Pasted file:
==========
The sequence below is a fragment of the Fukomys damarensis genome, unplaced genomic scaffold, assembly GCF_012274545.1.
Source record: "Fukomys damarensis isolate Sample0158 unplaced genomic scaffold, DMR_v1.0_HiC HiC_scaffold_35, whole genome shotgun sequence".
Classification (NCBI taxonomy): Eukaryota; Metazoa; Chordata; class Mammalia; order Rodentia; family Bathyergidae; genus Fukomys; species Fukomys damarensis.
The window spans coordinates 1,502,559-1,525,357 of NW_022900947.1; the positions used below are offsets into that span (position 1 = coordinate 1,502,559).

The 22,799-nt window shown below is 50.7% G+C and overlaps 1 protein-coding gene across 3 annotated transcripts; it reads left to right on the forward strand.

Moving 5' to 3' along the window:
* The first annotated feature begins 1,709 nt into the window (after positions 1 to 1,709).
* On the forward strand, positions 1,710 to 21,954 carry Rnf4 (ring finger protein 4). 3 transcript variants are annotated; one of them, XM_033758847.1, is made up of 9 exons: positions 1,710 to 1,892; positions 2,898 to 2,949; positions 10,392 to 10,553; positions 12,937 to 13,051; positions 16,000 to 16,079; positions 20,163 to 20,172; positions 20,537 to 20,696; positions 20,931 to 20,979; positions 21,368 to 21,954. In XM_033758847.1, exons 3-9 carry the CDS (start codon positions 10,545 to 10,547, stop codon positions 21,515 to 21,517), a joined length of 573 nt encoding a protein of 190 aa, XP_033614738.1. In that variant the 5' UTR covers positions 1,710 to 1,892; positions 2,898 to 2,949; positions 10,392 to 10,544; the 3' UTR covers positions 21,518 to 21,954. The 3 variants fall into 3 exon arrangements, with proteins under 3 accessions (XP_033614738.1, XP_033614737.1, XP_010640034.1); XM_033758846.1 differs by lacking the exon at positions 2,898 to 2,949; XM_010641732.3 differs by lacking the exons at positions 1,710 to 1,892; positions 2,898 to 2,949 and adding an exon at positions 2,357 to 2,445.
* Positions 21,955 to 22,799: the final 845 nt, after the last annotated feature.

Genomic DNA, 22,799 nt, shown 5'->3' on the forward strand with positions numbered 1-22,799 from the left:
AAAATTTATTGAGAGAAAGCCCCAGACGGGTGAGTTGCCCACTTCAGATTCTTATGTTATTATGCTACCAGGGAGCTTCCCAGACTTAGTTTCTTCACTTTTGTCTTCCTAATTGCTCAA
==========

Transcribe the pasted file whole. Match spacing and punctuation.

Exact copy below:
The sequence below is a fragment of the Fukomys damarensis genome, unplaced genomic scaffold, assembly GCF_012274545.1.
Source record: "Fukomys damarensis isolate Sample0158 unplaced genomic scaffold, DMR_v1.0_HiC HiC_scaffold_35, whole genome shotgun sequence".
Classification (NCBI taxonomy): Eukaryota; Metazoa; Chordata; class Mammalia; order Rodentia; family Bathyergidae; genus Fukomys; species Fukomys damarensis.
The window spans coordinates 1,502,559-1,525,357 of NW_022900947.1; the positions used below are offsets into that span (position 1 = coordinate 1,502,559).

The 22,799-nt window shown below is 50.7% G+C and overlaps 1 protein-coding gene across 3 annotated transcripts; it reads left to right on the forward strand.

Moving 5' to 3' along the window:
* The first annotated feature begins 1,709 nt into the window (after positions 1 to 1,709).
* On the forward strand, positions 1,710 to 21,954 carry Rnf4 (ring finger protein 4). 3 transcript variants are annotated; one of them, XM_033758847.1, is made up of 9 exons: positions 1,710 to 1,892; positions 2,898 to 2,949; positions 10,392 to 10,553; positions 12,937 to 13,051; positions 16,000 to 16,079; positions 20,163 to 20,172; positions 20,537 to 20,696; positions 20,931 to 20,979; positions 21,368 to 21,954. In XM_033758847.1, exons 3-9 carry the CDS (start codon positions 10,545 to 10,547, stop codon positions 21,515 to 21,517), a joined length of 573 nt encoding a protein of 190 aa, XP_033614738.1. In that variant the 5' UTR covers positions 1,710 to 1,892; positions 2,898 to 2,949; positions 10,392 to 10,544; the 3' UTR covers positions 21,518 to 21,954. The 3 variants fall into 3 exon arrangements, with proteins under 3 accessions (XP_033614738.1, XP_033614737.1, XP_010640034.1); XM_033758846.1 differs by lacking the exon at positions 2,898 to 2,949; XM_010641732.3 differs by lacking the exons at positions 1,710 to 1,892; positions 2,898 to 2,949 and adding an exon at positions 2,357 to 2,445.
* Positions 21,955 to 22,799: the final 845 nt, after the last annotated feature.

Genomic DNA, 22,799 nt, shown 5'->3' on the forward strand with positions numbered 1-22,799 from the left:
AAAATTTATTGAGAGAAAGCCCCAGACGGGTGAGTTGCCCACTTCAGATTCTTATGTTATTATGCTACCAGGGAGCTTCCCAGACTTAGTTTCTTCACTTTTGTCTTCCTAATTGCTCAA